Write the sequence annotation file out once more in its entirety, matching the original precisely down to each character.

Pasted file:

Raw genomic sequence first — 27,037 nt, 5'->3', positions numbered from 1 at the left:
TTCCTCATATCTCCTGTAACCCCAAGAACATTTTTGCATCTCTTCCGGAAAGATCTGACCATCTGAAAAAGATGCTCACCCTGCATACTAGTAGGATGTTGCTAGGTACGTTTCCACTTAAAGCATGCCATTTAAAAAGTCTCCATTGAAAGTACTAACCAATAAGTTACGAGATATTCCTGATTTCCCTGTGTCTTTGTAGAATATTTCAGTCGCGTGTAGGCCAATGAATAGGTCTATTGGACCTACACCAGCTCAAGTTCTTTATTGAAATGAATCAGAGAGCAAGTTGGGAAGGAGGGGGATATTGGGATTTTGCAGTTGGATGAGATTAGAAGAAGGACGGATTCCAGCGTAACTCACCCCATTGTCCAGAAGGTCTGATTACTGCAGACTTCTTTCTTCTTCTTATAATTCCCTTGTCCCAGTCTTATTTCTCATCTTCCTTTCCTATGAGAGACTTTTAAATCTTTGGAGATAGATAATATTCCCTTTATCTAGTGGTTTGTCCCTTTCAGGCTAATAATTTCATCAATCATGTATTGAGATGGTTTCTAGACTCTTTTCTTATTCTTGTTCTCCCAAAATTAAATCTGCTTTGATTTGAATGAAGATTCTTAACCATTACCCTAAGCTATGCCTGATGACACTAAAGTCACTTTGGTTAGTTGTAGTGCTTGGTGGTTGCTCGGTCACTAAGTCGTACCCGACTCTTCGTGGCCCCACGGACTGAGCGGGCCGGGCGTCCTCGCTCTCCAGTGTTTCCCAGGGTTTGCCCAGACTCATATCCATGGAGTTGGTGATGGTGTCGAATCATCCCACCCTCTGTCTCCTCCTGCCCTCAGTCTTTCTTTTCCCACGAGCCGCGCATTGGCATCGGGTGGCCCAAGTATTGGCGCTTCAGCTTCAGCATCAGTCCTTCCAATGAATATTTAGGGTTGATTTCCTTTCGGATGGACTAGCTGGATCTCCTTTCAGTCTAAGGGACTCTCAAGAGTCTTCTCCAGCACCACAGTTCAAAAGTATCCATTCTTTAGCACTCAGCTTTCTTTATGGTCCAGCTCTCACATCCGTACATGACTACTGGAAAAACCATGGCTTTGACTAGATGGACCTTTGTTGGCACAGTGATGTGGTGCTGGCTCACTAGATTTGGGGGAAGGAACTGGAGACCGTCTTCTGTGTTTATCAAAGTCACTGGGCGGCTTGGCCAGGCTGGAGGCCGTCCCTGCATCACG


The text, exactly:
Raw genomic sequence first — 27,037 nt, 5'->3', positions numbered from 1 at the left:
TTCCTCATATCTCCTGTAACCCCAAGAACATTTTTGCATCTCTTCCGGAAAGATCTGACCATCTGAAAAAGATGCTCACCCTGCATACTAGTAGGATGTTGCTAGGTACGTTTCCACTTAAAGCATGCCATTTAAAAAGTCTCCATTGAAAGTACTAACCAATAAGTTACGAGATATTCCTGATTTCCCTGTGTCTTTGTAGAATATTTCAGTCGCGTGTAGGCCAATGAATAGGTCTATTGGACCTACACCAGCTCAAGTTCTTTATTGAAATGAATCAGAGAGCAAGTTGGGAAGGAGGGGGATATTGGGATTTTGCAGTTGGATGAGATTAGAAGAAGGACGGATTCCAGCGTAACTCACCCCATTGTCCAGAAGGTCTGATTACTGCAGACTTCTTTCTTCTTCTTATAATTCCCTTGTCCCAGTCTTATTTCTCATCTTCCTTTCCTATGAGAGACTTTTAAATCTTTGGAGATAGATAATATTCCCTTTATCTAGTGGTTTGTCCCTTTCAGGCTAATAATTTCATCAATCATGTATTGAGATGGTTTCTAGACTCTTTTCTTATTCTTGTTCTCCCAAAATTAAATCTGCTTTGATTTGAATGAAGATTCTTAACCATTACCCTAAGCTATGCCTGATGACACTAAAGTCACTTTGGTTAGTTGTAGTGCTTGGTGGTTGCTCGGTCACTAAGTCGTACCCGACTCTTCGTGGCCCCACGGACTGAGCGGGCCGGGCGTCCTCGCTCTCCAGTGTTTCCCAGGGTTTGCCCAGACTCATATCCATGGAGTTGGTGATGGTGTCGAATCATCCCACCCTCTGTCTCCTCCTGCCCTCAGTCTTTCTTTTCCCACGAGCCGCGCATTGGCATCGGGTGGCCCAAGTATTGGCGCTTCAGCTTCAGCATCAGTCCTTCCAATGAATATTTAGGGTTGATTTCCTTTCGGATGGACTAGCTGGATCTCCTTTCAGTCTAAGGGACTCTCAAGAGTCTTCTCCAGCACCACAGTTCAAAAGTATCCATTCTTTAGCACTCAGCTTTCTTTATGGTCCAGCTCTCACATCCGTACATGACTACTGGAAAAACCATGGCTTTGACTAGATGGACCTTTGTTGGCACAGTGATGTGGTGCTGGCTCACTAGATTTGGGGGAAGGAACTGGAGACCGTCTTCTGTGTTTATCAAAGTCACTGGGCGGCTTGGCCAGGCTGGAGGCCGTCCCTGCATCACG